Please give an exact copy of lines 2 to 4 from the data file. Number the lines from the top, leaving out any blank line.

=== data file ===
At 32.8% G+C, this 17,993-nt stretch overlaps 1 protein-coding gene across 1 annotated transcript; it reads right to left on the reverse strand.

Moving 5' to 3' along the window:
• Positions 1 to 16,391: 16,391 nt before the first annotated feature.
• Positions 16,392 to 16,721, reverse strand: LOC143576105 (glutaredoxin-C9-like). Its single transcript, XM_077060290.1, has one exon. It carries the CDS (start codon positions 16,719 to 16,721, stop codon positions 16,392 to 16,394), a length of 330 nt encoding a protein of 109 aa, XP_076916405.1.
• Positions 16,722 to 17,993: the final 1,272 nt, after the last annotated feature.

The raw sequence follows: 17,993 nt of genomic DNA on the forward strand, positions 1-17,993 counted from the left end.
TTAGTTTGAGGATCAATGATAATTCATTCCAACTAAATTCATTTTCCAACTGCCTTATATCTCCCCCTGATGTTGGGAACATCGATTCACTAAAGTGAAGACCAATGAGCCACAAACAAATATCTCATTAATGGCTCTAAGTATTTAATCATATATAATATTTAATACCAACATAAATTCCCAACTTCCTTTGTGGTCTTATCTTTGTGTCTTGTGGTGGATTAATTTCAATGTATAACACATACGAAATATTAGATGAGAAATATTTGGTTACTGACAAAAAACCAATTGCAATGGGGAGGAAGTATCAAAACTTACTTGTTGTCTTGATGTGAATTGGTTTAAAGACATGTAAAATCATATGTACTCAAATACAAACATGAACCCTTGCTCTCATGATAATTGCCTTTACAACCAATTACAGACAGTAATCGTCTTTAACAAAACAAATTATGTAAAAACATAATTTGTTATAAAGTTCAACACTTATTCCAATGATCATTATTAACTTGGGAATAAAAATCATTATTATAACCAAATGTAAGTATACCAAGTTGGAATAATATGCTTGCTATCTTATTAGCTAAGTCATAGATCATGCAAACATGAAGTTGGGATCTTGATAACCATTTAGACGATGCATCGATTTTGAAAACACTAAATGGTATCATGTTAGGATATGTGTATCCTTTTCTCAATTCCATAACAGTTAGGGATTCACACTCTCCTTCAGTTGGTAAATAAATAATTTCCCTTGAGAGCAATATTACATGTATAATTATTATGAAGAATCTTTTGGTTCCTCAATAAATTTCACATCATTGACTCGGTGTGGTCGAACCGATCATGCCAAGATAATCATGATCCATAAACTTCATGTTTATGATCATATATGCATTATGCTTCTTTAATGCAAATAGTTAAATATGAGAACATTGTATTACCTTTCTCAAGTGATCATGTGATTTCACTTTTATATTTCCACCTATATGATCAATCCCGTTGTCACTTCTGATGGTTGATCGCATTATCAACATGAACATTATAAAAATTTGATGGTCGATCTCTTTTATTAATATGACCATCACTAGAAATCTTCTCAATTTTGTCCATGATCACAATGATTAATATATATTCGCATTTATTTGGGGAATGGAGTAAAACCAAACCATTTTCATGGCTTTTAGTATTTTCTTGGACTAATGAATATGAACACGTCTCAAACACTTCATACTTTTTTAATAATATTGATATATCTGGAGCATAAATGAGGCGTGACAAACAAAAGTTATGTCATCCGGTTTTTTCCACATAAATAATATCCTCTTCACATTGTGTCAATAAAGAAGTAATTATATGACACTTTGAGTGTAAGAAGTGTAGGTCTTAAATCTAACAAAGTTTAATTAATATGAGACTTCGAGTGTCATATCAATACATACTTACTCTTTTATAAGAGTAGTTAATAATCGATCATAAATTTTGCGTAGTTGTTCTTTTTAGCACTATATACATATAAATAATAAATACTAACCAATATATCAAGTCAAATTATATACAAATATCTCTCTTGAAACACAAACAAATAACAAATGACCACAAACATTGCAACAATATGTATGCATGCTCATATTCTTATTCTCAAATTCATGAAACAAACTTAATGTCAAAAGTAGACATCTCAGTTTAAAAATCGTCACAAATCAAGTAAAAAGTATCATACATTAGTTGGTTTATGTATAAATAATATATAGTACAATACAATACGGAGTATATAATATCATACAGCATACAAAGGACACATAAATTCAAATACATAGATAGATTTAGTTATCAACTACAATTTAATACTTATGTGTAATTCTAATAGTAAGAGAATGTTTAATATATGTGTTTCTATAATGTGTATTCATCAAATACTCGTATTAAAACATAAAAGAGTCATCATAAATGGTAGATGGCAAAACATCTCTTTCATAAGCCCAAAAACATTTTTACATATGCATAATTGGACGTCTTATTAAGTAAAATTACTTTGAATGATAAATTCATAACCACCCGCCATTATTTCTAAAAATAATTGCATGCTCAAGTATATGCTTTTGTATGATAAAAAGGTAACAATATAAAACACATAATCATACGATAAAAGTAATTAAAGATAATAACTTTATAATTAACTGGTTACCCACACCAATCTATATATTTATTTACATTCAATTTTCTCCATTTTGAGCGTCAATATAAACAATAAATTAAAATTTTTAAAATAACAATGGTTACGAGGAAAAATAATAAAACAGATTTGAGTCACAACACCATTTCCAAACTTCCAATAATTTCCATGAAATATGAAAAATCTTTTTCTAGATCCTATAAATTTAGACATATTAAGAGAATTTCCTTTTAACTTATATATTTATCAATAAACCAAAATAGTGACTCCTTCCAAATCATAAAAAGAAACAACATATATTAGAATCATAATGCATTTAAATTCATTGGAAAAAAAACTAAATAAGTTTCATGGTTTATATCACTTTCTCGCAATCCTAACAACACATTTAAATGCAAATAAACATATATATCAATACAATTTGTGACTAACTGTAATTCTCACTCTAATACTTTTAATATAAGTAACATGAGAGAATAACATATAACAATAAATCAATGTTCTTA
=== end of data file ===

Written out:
Moving 5' to 3' along the window:
• Positions 1 to 16,391: 16,391 nt before the first annotated feature.
• Positions 16,392 to 16,721, reverse strand: LOC143576105 (glutaredoxin-C9-like). Its single transcript, XM_077060290.1, has one exon. It carries the CDS (start codon positions 16,719 to 16,721, stop codon positions 16,392 to 16,394), a length of 330 nt encoding a protein of 109 aa, XP_076916405.1.